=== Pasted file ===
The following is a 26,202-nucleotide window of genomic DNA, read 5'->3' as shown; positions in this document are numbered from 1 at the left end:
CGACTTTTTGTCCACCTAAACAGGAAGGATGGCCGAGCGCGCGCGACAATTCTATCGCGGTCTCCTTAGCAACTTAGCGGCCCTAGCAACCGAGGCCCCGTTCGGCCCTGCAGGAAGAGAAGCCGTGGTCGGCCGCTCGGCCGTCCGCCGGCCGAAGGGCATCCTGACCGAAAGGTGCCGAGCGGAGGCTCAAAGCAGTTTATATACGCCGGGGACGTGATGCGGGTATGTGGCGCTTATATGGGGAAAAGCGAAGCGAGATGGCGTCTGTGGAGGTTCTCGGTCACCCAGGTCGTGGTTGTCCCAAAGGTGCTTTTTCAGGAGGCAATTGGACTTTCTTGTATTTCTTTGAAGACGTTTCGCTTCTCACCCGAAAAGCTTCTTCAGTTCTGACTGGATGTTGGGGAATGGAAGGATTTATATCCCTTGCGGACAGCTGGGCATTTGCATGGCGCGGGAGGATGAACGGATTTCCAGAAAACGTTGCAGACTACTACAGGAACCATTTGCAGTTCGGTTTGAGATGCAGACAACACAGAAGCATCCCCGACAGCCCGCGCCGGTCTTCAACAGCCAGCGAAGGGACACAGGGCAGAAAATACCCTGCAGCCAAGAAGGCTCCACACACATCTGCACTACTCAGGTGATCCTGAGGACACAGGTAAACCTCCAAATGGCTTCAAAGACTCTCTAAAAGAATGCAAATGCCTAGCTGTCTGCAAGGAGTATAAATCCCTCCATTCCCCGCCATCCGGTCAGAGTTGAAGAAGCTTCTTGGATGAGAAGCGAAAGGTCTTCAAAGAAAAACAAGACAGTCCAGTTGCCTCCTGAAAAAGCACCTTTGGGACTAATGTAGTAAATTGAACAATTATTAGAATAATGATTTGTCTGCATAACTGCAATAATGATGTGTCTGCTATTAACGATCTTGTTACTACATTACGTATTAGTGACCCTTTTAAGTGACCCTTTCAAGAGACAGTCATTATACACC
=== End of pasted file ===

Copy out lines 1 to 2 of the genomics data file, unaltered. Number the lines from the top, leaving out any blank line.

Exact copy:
The following is a 26,202-nucleotide window of genomic DNA, read 5'->3' as shown; positions in this document are numbered from 1 at the left end:
CGACTTTTTGTCCACCTAAACAGGAAGGATGGCCGAGCGCGCGCGACAATTCTATCGCGGTCTCCTTAGCAACTTAGCGGCCCTAGCAACCGAGGCCCCGTTCGGCCCTGCAGGAAGAGAAGCCGTGGTCGGCCGCTCGGCCGTCCGCCGGCCGAAGGGCATCCTGACCGAAAGGTGCCGAGCGGAGGCTCAAAGCAGTTTATATACGCCGGGGACGTGATGCGGGTATGTGGCGCTTATATGGGGAAAAGCGAAGCGAGATGGCGTCTGTGGAGGTTCTCGGTCACCCAGGTCGTGGTTGTCCCAAAGGTGCTTTTTCAGGAGGCAATTGGACTTTCTTGTATTTCTTTGAAGACGTTTCGCTTCTCACCCGAAAAGCTTCTTCAGTTCTGACTGGATGTTGGGGAATGGAAGGATTTATATCCCTTGCGGACAGCTGGGCATTTGCATGGCGCGGGAGGATGAACGGATTTCCAGAAAACGTTGCAGACTACTACAGGAACCATTTGCAGTTCGGTTTGAGATGCAGACAACACAGAAGCATCCCCGACAGCCCGCGCCGGTCTTCAACAGCCAGCGAAGGGACACAGGGCAGAAAATACCCTGCAGCCAAGAAGGCTCCACACACATCTGCACTACTCAGGTGATCCTGAGGACACAGGTAAACCTCCAAATGGCTTCAAAGACTCTCTAAAAGAATGCAAATGCCTAGCTGTCTGCAAGGAGTATAAATCCCTCCATTCCCCGCCATCCGGTCAGAGTTGAAGAAGCTTCTTGGATGAGAAGCGAAAGGTCTTCAAAGAAAAACAAGACAGTCCAGTTGCCTCCTGAAAAAGCACCTTTGGGACTAATGTAGTAAATTGAACAATTATTAGAATAATGATTTGTCTGCATAACTGCAATAATGATGTGTCTGCTATTAACGATCTTGTTACTACATTACGTATTAGTGACCCTTTTAAGTGACCCTTTCAAGAGACAGTCATTATACACC